President Bush's position on torture, and his administration's, has degenerated into political gibberish.
In Panama the other day, Bush perfunctorily reiterated the claim that the United States doesn't use torture, then launched into one his patented and passionate soliloquies about the evil of terrorism and how it must be opposed by every possible means, in effect an argument for the torture he had just supposedly disavowed.
Even the president's declarations against torture, if you wish to credit them, come with the seeds of their own undoing. This administration has at times defined torture narrowly only as actions that cause death or major organ failure. The definition effectively exempts practices otherwise universally understood as cruel, abusive, humiliating and degrading. Even extreme and sustained pain doesn't count.
And in not bothering to deny that we have set up secret prisons abroad that hold unidentified prisoners where the International Red Cross can't find them, Bush all but pled our country guilty to still more violations of international treaties and law.
Is Bush really against torture? He is threatening to use his first-ever veto if the House accepts a bill that would formally outlaw "cruel, inhuman, and degrading treatment or punishment" of prisoners. The legislation passed the Senate 90-9.
And Vice President Dick Cheney has been lobbying fiercely behind the scenes to carve out a specific exemption for the CIA if the legislation does move forward. Presumably the administration could then claim that the United States doesn't torture but the CIA just might, as if the agency were a mini-state itself that only happens to be in Washington, in U.S. government buildings staffed with U.S. government employees.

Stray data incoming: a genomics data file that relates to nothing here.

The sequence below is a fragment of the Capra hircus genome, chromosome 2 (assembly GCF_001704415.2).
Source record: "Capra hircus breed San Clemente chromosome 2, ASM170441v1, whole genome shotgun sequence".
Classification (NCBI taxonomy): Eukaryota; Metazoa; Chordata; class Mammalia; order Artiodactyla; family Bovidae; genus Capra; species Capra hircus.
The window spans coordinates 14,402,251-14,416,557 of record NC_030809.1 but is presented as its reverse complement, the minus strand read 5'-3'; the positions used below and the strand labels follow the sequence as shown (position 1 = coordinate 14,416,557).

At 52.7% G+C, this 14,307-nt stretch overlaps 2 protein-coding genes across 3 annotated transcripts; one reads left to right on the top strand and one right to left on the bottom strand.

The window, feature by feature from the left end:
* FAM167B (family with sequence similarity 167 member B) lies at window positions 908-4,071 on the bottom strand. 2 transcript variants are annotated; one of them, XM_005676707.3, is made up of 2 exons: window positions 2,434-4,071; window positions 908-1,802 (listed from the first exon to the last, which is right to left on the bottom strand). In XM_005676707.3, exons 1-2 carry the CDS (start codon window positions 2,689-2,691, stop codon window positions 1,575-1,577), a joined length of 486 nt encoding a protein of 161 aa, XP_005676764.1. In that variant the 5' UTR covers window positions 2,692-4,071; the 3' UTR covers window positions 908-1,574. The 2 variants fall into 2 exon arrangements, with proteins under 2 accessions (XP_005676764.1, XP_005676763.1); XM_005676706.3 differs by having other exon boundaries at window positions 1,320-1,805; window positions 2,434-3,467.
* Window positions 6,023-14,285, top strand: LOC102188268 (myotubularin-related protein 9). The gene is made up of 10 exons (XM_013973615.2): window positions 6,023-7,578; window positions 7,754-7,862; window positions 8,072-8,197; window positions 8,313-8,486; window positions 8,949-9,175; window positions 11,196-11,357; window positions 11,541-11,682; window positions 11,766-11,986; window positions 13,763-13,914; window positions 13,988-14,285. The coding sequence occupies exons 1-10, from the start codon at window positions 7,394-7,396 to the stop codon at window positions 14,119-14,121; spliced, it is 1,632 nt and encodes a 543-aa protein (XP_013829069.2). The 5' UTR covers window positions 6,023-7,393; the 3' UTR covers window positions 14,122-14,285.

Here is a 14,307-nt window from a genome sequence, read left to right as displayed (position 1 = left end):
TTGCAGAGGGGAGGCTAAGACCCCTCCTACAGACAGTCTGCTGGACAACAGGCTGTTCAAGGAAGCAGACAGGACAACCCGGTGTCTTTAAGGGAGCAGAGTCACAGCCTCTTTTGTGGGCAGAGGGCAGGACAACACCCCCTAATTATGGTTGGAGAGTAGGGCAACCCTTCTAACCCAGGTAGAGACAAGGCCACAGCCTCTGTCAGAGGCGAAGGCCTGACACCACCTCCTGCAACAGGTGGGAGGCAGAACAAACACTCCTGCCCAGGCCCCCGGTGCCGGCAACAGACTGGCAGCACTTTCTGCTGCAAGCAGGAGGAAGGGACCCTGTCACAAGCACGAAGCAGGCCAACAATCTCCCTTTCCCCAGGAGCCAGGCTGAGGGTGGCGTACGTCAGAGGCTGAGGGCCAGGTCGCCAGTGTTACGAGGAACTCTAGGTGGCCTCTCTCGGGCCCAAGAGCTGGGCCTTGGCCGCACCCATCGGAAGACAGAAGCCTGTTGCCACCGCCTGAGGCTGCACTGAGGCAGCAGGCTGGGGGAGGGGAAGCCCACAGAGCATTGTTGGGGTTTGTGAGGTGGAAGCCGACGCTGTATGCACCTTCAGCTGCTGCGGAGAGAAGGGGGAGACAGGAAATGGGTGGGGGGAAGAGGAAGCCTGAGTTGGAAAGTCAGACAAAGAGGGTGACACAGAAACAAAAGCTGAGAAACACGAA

As you may have noticed by now, none of this makes any sense. And not only is it incoherent, it is worse than pointless. It puts the military at odds with its own proud traditions and sets up captured Americans for the same kind of treatment. The abuses have made our country a stink in the world.
And all that so as to claim a right to practices that long experience has shown to be not just usually futile but often worse than useless. Torture is rarely productive and often misleading; prisoners make up tales to stop the torment.
On parallel tracks, Congress is moving toward renewing the Patriot Act and, far from scraping the civil liberty abuses licensed in the panicky and overwrought original, is tempted to add new ones, such as placing some FBI demands for personal data beyond judicial review. And if the Supreme Court approves, the administration is poised to start cranking detainees through newly gimmicked military tribunals that look likely to be only a step up, if that, from drumhead justice.
In the name of protecting us, this administration is abandoning our historic values, cramping our personal freedoms, violating our privacy, making a mockery of justice and asserting a right for the president, as commander in chief, to ignore U.S. law if he wishes to.
Who is to protect us from our protectors?
© 2005 The Daily Camera